There tends to be a fair amount of goofing off when teenaged musicians gather for band practice, but the kids who came to be known as the New Respects were disciplined about running through their material, pushing themselves through marathon rehearsals on their way to proficiency, then polish. That was what singer Jasmine Mullen, guitarist Zandy Mowry (née Fitzgerald), drummer Darius Fitzgerald and then-bassist Lexi Hill (née Fitzgerald) — three siblings and a cousin — thought professionalism looked like, based on traveling with Mullen’s mom, Nicole C. Mullen, one of the preeminent Christian pop balladeers of the 2000s, and visiting the studio of her dad, David Mullen, a writer of countless Christian hits.
When it came to the kind of music to which the New Respects would devote their labors, they chose that for themselves, filling out the knowledge of classic Motown, contemporary gospel and pop craft that they got at home with a widening world of sounds, styles and sensibilities that they found appealing, using all of it as inspiration in fleshing out their own artistic identity.
“When we were kids,” Zandy says of her brother Darius, “he had a boombox and he got his hands on one of those burned mix CDs. And he would play Lauryn Hill’s ‘Can’t Take My Eyes Off of You’ over and over, because he felt something that he’d never felt before. Same thing for me and John Mayer. There’s a way that he played that I was like, ‘What is that?’ And this is before I even played electric guitar.”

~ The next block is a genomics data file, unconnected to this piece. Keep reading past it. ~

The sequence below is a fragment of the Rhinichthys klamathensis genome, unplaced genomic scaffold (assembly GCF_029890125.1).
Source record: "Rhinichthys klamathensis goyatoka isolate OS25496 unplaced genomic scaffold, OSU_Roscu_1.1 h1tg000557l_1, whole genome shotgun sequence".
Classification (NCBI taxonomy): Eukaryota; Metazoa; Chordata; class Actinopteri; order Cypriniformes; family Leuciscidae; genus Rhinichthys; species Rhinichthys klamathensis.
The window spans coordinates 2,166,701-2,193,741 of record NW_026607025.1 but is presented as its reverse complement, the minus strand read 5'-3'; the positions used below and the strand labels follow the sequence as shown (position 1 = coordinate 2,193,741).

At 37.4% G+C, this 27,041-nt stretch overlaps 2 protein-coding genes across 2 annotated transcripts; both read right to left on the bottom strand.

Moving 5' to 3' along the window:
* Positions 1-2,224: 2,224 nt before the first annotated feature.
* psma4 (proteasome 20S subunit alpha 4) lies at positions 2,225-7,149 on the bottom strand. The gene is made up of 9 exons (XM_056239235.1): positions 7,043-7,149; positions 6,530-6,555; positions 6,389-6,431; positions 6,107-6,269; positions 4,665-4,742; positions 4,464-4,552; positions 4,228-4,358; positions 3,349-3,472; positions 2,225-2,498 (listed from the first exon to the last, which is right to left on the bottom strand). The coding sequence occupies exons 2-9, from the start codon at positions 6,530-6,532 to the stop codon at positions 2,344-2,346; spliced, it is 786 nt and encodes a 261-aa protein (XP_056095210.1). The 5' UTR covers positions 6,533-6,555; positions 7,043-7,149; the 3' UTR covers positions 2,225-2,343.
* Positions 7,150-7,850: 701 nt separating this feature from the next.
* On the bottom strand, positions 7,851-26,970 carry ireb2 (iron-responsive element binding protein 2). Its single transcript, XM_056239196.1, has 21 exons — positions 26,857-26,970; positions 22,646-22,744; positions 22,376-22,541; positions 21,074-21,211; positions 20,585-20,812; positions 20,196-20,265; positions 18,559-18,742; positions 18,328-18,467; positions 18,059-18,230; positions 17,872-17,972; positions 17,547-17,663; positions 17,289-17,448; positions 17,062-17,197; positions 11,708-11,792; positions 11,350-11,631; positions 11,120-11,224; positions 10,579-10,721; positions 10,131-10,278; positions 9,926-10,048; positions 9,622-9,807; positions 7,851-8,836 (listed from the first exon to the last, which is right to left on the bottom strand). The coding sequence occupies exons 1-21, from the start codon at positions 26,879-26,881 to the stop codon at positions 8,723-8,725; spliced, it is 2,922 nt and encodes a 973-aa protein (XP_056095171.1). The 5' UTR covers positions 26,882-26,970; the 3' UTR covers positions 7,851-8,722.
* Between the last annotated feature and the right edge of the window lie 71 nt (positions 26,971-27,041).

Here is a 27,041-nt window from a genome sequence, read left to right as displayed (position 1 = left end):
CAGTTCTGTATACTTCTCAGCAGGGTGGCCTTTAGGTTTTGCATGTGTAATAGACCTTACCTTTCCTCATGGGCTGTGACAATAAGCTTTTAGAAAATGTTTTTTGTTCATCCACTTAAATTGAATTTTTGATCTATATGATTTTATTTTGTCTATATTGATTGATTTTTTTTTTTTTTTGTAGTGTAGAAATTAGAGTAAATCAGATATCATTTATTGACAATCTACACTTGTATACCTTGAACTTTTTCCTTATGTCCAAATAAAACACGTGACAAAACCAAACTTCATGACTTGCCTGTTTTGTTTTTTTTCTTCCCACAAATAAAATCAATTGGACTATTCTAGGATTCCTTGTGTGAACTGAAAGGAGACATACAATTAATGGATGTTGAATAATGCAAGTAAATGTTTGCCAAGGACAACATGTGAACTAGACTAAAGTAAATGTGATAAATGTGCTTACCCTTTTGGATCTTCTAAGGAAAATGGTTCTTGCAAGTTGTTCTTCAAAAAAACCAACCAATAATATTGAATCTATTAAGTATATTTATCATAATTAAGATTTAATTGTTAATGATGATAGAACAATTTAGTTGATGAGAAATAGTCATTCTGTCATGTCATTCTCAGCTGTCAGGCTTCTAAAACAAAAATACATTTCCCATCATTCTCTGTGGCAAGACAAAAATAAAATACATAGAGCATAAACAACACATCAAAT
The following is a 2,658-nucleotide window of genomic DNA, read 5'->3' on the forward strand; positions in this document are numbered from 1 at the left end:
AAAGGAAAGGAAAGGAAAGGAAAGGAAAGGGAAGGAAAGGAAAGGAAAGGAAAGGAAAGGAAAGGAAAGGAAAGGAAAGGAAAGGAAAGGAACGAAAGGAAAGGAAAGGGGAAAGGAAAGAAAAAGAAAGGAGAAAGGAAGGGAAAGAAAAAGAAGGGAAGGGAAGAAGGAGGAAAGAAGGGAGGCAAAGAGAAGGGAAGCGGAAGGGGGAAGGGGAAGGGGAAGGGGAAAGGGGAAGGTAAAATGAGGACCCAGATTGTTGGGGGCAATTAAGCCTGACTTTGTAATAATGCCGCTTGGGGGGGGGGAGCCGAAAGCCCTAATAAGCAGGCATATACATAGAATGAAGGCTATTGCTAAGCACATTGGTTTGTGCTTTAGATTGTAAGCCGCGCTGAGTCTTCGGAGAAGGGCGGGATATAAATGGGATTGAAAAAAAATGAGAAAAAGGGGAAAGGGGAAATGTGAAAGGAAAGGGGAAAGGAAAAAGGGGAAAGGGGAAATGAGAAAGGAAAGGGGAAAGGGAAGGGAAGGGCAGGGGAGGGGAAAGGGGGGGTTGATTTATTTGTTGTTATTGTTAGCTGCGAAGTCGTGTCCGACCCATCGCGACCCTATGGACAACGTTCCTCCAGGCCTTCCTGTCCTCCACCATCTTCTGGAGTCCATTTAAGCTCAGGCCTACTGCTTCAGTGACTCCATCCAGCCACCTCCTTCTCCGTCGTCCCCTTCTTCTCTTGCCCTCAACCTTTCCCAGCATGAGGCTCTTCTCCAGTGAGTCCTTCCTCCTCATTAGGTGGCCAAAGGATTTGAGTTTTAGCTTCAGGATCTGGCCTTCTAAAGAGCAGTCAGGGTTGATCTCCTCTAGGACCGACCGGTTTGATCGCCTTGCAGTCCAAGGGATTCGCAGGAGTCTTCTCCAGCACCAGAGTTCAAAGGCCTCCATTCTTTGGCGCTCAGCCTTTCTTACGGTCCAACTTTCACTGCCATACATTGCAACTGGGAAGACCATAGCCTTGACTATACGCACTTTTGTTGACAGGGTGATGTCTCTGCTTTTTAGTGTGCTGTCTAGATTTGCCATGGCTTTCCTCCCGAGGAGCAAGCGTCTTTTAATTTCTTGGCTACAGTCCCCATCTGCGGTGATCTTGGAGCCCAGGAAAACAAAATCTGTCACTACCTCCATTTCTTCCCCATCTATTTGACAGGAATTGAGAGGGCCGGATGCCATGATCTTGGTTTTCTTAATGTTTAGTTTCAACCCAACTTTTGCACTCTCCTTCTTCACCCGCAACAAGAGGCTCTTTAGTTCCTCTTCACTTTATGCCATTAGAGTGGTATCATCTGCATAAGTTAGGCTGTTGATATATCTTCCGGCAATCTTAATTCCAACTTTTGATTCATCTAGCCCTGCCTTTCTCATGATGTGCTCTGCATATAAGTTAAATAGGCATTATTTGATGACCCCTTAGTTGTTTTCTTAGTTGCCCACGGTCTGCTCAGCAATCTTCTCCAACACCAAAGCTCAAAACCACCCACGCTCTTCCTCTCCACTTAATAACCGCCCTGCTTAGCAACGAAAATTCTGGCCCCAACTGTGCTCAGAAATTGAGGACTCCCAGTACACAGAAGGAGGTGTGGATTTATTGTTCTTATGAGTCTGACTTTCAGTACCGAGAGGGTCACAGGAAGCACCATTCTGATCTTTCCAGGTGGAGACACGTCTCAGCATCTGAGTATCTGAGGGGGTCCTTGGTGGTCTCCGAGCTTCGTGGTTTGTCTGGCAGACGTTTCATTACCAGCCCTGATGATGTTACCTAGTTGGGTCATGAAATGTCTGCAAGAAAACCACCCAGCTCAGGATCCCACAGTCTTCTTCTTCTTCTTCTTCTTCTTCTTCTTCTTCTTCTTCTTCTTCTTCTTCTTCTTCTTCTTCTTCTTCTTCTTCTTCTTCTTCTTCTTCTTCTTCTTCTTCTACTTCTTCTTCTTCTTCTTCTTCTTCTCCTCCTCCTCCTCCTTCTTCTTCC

The members of the New Respects spent the mid-2010s obsessing over the otherworldly expansion of a sinewy rock attack that was the Alabama Shakes’ album Sound & Color. In the sharp-thinking showmanship of some of the New Respects’ current R&B, pop and hip-hop faves, they see a potential path for their own ever evolving band, now a seasoned trio made up of Jasmine, Zandy and Darius.
“Silk Sonic and Childish Gambino, those are people that we want to be on the road with,” Zandy explains. “I mean, the songs that you hear [on this playlist] are not only sonically exciting for us, but also their careers are something that we want to emulate in our own way. And so you’ll hear a collection of all of those stages of our careers thus far, and hopefully the ones that you’ll be able to look back on and be like, ‘They said they wanted to do that. And they did.'”